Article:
I'm not saying I'm 100% opposed to air conditioning. There won't be an air conditioner in my apartment when I move, but here at our house, I have a little window air conditioner that I sometimes turn on when the temperature reaches the upper 90's or when company is here. In recent years, I've tried not to use it, but most people aren't accompanied to sweating it out, and I don't intend to train them, so I turn it on for company without making a to-do about it.

It feels nice to walk into an air conditioned place straight off a hot sidewalk, and there are good-- even life-saving-- reasons for certain people to keep their air conditioners running, so I'm certainly on no crusade against them!

Being A/C-dependent may be one way we moderns are losing touch with our natural rhythms. In some cultures, a siesta was set for mid-day when it was too hot to work. Cultures all over the world have established rest times during the hottest part of the day.

There's some interesting info on this here:


People have traditionally rested according to the dictates of nature. Whether or not they would have chosen this if they had been able to foil nature is another thing (because we tend to like to override nature whenever we find a way), but the fact remains that they did indeed rest (and still do in many places), and it became an established part of those cultures.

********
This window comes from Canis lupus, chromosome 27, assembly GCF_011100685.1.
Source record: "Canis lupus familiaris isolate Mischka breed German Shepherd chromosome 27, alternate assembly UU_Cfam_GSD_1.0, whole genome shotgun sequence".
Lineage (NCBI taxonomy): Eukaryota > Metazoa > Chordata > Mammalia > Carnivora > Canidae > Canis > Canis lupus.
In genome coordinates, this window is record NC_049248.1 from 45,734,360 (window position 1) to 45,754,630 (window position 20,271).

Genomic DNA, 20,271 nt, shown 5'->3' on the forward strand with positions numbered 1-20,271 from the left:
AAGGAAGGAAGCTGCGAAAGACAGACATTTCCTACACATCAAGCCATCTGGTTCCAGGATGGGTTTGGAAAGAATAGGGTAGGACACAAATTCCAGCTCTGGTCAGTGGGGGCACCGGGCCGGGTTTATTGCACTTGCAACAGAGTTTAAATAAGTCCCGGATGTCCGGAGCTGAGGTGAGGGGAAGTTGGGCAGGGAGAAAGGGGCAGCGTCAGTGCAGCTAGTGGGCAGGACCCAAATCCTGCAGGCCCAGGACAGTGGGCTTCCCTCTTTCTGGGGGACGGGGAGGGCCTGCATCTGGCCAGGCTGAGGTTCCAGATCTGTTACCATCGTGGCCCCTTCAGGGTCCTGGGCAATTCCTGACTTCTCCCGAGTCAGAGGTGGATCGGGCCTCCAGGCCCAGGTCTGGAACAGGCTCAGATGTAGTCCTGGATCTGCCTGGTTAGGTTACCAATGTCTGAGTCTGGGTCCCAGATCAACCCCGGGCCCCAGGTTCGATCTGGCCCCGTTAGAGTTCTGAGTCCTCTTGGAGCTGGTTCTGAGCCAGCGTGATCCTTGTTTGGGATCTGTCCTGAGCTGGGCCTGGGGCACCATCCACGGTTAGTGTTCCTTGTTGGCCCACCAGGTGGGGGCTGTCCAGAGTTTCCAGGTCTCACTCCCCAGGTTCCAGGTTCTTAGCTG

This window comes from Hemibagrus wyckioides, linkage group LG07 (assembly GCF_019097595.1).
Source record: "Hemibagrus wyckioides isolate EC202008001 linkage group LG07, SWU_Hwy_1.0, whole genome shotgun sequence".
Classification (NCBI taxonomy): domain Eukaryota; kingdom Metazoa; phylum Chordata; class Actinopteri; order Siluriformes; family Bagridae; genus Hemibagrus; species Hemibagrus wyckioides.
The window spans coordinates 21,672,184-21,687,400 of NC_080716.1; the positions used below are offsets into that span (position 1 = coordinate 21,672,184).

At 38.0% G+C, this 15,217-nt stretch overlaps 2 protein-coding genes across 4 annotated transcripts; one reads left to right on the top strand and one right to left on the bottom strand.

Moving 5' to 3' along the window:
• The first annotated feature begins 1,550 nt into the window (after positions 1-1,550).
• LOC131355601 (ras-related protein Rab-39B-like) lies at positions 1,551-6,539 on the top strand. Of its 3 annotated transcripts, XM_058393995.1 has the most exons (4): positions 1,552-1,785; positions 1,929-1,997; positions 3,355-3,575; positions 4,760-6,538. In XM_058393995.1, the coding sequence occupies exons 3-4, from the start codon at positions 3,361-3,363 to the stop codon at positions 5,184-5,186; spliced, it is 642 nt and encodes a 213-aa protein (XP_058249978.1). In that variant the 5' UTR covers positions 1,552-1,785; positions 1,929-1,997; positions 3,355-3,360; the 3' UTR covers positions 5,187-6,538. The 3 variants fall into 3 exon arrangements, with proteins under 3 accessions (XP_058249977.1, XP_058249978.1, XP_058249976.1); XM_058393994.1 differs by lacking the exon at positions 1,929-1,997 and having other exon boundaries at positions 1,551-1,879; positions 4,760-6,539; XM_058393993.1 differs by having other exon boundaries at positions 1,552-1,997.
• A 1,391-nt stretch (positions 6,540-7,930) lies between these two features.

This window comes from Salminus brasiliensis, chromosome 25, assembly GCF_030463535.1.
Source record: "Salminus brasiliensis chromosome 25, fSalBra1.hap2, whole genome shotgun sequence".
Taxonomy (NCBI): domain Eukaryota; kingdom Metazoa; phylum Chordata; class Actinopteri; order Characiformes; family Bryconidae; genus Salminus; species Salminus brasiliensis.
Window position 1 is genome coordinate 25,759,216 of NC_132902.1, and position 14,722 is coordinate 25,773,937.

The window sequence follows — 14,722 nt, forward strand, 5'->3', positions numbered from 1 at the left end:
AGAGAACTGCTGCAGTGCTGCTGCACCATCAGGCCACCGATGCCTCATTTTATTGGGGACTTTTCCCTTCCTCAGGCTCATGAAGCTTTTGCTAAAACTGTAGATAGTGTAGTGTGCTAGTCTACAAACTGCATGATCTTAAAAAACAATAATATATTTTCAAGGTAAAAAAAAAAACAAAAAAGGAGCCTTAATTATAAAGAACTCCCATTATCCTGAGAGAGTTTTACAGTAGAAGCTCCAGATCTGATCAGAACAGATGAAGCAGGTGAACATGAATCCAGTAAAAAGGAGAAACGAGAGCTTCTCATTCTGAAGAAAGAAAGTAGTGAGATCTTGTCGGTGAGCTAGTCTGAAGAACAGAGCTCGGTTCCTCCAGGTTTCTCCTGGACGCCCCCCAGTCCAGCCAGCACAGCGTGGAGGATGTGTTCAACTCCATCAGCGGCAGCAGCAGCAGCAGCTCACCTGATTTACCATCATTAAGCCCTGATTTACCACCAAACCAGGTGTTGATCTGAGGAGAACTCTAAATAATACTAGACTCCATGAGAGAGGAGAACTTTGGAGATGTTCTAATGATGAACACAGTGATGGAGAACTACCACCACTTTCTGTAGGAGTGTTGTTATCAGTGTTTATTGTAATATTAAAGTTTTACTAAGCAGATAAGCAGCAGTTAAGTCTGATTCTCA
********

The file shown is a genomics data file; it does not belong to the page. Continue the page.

My great-grandpa was a wheat farmer in high desert Oregon in the early 1900's, and, without fail, he rested-- laid himself down right on the floor of the living room-- every day after lunch. He spent the hottest part of the day indoors and worked the rest of the daylight hours. Even intuitively, this seems good, doesn't it?

Because we are busy, taking time to rest or relax is something many people now consider a nuisance, a hindrance, or even a luxury. As we get wealthier and technology advances, we find ways to vault past the gentle, body-wise guidance and limits of nature-- like heat (we use air conditioners) and darkness (we have bright electric lights) and even natural human energy (we load up on sugar and caffeine to keep our systems up and running when our natural energy tanks are empty). This is to our peril, I think.

Natural rhythms are good ones. There is darkness, and there is light. There is a time for waking, and there is a time for sleeping. There is a time for growing hungry, and there is a time for eating. There is a time to be busy, and there is a time to stop and relax. There is work to do, and then there is rest. There is heat, and there are natural ways to stay cool.

Taking some of these natural steps are good for the environment and will reduce our power bills, but because, as a culture, we've worked so hard to find ways to outsmart nature, we haven't needed to take things like heat into consideration as we build our homes, our daily lives, and our routines. Most of us would need to educate ourselves just a bit and make some simple adjustments to the way we think if we wanted to live more naturally in hot weather once again. If.

On that note, here are a few good tips for staying cool without an air conditioner for those who are interested and don't mind perspiring a bit from time to time. Perspiring is extremely good for our health, and yet we avoid it like crazy! I wonder why. Maybe so our hair and clothing won't get messed up. :-)

How to Cool Yourself Without Air Conditioning

(I have not watched the video in this link, so I do not know what that guy there is doing with all of that liquid or what that liquid is. I hope he's behaving!)

I have have to say that I've read here and there in writings about eco or sustainable building, that people are again considering the old ways of keeping cool. So, it's definitely being done.